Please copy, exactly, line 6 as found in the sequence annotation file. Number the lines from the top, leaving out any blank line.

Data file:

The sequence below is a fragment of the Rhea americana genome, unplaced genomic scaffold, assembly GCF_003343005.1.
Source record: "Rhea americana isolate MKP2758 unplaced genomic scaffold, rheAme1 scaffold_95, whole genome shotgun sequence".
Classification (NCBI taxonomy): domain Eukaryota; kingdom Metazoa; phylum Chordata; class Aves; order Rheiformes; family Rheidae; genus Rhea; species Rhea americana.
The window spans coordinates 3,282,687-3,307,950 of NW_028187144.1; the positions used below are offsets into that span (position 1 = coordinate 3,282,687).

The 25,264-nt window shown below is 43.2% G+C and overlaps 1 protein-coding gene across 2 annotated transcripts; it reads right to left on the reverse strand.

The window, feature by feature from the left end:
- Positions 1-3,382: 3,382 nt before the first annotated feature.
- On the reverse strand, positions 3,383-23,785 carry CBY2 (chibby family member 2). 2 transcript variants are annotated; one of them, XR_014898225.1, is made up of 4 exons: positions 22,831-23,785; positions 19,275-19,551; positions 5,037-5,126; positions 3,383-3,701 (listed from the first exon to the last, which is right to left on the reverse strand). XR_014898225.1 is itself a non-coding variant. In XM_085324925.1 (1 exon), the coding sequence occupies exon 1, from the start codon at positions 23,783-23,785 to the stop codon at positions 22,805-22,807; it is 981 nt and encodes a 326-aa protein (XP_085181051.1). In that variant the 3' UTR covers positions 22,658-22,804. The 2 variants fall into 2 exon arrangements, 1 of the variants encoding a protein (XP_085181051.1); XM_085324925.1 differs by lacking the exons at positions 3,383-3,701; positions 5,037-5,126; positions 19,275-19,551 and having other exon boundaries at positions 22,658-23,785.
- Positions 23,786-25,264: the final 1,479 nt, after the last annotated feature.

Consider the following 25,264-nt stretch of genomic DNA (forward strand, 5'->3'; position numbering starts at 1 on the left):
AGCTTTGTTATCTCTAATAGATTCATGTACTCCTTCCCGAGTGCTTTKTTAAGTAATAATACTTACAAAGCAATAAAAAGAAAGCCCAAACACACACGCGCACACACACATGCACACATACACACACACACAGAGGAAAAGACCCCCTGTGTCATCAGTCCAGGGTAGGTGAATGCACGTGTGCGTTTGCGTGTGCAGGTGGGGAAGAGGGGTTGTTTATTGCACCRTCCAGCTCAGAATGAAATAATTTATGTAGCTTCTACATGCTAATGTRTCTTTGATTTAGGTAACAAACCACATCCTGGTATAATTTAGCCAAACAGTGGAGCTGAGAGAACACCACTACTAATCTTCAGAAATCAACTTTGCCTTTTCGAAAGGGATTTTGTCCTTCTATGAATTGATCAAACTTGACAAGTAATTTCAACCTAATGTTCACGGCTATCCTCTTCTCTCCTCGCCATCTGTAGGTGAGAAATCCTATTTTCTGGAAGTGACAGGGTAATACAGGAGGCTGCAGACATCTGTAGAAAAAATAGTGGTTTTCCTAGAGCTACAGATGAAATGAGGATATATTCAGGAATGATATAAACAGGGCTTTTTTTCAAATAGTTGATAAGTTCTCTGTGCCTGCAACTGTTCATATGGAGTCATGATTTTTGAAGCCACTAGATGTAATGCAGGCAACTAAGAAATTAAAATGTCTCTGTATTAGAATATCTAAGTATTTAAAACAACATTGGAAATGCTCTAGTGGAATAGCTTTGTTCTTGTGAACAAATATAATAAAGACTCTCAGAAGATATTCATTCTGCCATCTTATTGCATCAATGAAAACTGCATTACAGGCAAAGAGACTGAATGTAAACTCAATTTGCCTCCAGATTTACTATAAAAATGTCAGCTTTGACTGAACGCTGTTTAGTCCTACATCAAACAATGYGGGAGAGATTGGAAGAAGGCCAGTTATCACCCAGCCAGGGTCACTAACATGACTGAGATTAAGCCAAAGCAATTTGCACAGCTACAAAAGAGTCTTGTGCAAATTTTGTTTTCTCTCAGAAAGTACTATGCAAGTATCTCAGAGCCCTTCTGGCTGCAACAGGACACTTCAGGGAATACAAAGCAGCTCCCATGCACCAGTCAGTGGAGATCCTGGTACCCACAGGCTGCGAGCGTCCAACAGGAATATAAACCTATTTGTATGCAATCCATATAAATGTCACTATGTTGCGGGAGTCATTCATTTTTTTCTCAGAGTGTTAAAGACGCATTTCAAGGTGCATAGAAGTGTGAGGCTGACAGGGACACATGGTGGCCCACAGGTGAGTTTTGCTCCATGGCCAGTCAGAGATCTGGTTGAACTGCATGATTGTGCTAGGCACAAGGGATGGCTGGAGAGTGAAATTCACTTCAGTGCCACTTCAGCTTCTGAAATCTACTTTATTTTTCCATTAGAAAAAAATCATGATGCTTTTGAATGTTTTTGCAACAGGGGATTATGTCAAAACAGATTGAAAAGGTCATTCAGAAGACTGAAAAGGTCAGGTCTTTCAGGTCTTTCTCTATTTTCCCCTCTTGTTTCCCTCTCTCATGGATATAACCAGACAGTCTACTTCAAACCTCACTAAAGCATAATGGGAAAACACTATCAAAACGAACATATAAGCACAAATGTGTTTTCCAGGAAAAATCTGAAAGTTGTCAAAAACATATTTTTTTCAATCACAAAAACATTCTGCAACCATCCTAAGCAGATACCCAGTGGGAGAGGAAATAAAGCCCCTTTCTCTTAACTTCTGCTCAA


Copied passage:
The window, feature by feature from the left end: